I’m 28 and some forehead lines appear on my face, can a doctor tell me that are you recommending me to use Botox? What will be the said effect of this injection in young age? Please any doctor
I’m 28, Can I Use Botox and What is the Side Effect of Botox in Young Age?
Doctor Answers (14)
Botox at 28
There is no right or wrong age for the use of Botox. People age differently, so there may be some people in their 20's with some lines on their faces. You mentioned that you have lines on your forehead. Whether these are horizontal lines that run across your forehead, or the vertical lines in between your eyebrows, Botox can help. Not only will it help reduce the lines you currently have, but it can prevent them from getting worse. I would recommend consulting with a doctor who is experienced with Botox to see if you are a good candidate or not.
Botox is fine at 28
Statistically, the average woman begins to show signs of facial aging around the age of 25.
By using Botox earlier in life, you may actually keep wrinkles or lines from forming. My clinical experience has demonstrated that Botox (or other nueromodulators such as Dysport and Xeomin) do help to prevent fine lines and wrinkles over time -- If you relax the muscles, they don't have the opportunity to contract and affect the skin surface.
Web reference: http://www.drclevens.com/botox.htm
Botox safety in young patients
the FDA approved Botox for 18 years and greater for spastic limbs and greater than 12 years old for certain eyelid muscle conditions. Cosmetically, Botox is used with less numbers of units than often used for limb spasticity. Patients in their late twenties and early thirties commonly get Botox injected with a high benefit vs. risk profile.
Speak to your doctor about the risks pertaining to you.
The information provided in Dr. Shelton's answer is for educational purposes only and is not intended to constitute medical advice. The information provided should not be relied upon as a substitute for consultations with a qualified health professional who may be familiar with your individual medical needs.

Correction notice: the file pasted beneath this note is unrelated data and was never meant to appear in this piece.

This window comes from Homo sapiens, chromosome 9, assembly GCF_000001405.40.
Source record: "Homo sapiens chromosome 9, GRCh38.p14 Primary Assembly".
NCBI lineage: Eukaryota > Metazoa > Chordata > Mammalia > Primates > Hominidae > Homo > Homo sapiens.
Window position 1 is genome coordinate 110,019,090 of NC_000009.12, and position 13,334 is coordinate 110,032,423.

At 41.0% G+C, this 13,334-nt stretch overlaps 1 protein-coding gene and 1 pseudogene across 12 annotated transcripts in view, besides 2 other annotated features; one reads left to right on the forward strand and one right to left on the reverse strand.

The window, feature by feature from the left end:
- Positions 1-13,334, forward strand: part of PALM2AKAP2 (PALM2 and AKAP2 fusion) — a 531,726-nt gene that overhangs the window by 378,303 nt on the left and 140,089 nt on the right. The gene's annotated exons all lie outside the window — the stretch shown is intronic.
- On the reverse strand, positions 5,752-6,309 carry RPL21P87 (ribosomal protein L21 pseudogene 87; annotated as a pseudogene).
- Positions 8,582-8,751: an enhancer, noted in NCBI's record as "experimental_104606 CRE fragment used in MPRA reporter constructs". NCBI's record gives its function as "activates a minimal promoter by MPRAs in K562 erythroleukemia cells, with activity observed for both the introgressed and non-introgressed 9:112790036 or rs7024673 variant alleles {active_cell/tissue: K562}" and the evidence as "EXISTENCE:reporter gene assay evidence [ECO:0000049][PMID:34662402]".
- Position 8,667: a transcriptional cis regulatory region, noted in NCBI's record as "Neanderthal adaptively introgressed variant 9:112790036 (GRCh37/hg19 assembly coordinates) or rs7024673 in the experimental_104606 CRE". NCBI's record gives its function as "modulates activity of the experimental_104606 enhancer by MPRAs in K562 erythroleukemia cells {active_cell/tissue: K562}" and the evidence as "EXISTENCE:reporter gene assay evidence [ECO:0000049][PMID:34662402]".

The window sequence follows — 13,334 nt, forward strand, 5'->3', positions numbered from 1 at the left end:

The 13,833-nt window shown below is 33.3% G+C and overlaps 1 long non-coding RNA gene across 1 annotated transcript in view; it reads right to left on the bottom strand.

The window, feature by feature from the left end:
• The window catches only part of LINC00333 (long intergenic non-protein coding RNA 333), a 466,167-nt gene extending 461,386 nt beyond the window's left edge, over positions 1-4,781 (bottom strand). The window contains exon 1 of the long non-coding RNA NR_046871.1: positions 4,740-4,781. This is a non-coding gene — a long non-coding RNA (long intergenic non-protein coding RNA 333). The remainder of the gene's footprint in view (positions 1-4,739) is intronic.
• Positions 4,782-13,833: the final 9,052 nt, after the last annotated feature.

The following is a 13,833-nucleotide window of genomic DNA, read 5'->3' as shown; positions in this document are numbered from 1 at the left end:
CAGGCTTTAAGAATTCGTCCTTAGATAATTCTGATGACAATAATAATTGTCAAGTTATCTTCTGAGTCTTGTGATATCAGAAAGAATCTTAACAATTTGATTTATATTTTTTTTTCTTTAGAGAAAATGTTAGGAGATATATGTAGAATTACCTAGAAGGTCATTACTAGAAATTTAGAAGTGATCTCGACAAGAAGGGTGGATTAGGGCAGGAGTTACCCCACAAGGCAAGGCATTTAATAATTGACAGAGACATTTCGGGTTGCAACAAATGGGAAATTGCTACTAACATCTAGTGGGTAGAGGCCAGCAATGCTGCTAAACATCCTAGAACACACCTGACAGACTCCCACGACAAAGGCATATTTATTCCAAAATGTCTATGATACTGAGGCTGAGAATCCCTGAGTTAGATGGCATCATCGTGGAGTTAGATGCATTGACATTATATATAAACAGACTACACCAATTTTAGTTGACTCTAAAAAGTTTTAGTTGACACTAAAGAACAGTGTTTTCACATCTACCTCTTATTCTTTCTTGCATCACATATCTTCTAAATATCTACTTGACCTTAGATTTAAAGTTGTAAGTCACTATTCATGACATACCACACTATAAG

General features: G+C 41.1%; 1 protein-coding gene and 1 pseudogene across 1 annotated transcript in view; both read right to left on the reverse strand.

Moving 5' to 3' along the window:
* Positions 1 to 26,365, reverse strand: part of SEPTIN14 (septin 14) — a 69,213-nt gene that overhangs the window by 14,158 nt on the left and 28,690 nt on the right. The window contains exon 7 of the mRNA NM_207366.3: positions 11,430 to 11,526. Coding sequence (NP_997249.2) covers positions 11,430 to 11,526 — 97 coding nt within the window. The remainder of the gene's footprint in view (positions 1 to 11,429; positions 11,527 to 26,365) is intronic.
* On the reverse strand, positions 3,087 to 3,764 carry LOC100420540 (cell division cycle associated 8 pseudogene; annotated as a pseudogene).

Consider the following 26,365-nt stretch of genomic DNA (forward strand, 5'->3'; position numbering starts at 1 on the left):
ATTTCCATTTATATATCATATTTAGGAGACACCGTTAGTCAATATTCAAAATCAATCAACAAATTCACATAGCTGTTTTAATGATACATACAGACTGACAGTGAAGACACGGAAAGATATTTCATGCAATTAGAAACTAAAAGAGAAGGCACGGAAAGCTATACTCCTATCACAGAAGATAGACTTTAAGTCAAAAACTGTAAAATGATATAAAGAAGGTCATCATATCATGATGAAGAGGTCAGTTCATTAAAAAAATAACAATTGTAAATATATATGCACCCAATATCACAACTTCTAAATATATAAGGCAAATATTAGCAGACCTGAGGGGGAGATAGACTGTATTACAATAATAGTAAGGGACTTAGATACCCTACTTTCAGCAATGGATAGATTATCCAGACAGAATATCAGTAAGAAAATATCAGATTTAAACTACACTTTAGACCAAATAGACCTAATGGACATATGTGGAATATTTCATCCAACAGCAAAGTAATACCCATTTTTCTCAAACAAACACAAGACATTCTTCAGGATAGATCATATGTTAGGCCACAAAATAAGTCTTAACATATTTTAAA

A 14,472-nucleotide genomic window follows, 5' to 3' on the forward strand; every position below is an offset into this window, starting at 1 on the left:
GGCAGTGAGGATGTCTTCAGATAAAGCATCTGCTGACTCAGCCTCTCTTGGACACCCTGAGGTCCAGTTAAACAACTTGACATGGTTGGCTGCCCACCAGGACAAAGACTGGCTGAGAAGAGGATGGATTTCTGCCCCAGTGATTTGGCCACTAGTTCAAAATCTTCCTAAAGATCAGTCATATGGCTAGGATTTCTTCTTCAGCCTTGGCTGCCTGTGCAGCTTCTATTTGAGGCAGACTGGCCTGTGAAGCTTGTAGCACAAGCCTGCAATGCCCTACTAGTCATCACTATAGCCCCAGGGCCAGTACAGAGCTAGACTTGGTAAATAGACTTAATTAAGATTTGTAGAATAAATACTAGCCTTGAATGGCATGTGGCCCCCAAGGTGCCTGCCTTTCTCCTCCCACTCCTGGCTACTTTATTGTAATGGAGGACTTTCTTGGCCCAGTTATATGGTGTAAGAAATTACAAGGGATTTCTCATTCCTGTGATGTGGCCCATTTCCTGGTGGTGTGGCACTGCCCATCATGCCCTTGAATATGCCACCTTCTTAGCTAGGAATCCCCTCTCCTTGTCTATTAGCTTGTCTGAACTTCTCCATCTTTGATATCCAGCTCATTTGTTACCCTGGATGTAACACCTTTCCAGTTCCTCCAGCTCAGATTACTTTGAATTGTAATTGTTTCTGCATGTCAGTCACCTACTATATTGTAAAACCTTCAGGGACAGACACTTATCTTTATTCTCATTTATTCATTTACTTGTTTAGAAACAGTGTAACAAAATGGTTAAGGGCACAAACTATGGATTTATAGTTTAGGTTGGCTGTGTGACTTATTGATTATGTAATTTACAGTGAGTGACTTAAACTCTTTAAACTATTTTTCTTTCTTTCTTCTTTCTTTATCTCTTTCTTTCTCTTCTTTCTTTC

Web reference: http://www.thenyac.com/botox/index.html
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Botox and age
It is perfectly acceptable to get Botox treatments at 28 and often done as a preventative measure to keep fine lines at bay. Side effects are minimal. Benefits are many!
Botox at 28
There is no defined "age limit" for Botox, and I have hundreds of patients in their 20's who come for Botox. Botox works by relaxing the facial muscles that cause wrinkles and lines in the skin. Therefore, getting Botox at your age can prevent these wrinkles from every appearing. It's great aging prevention. There are no "side effects" to having Botox done at a young age. In the right physicians hands, you will always look natural and the Botox effects should not be noticeable, especially at your age.
Using Botox at 28 years of age
There is no predetermined age when Botox should be used, and potential side effects will not be different because of your age. However, Botox is only FDA approved for patients 18 or older. Every patient has their own individual circumstances, and their needs will differ. If there are no wrinkles present, it will not help. But if there are lines present on your forehead, Botox is a great option.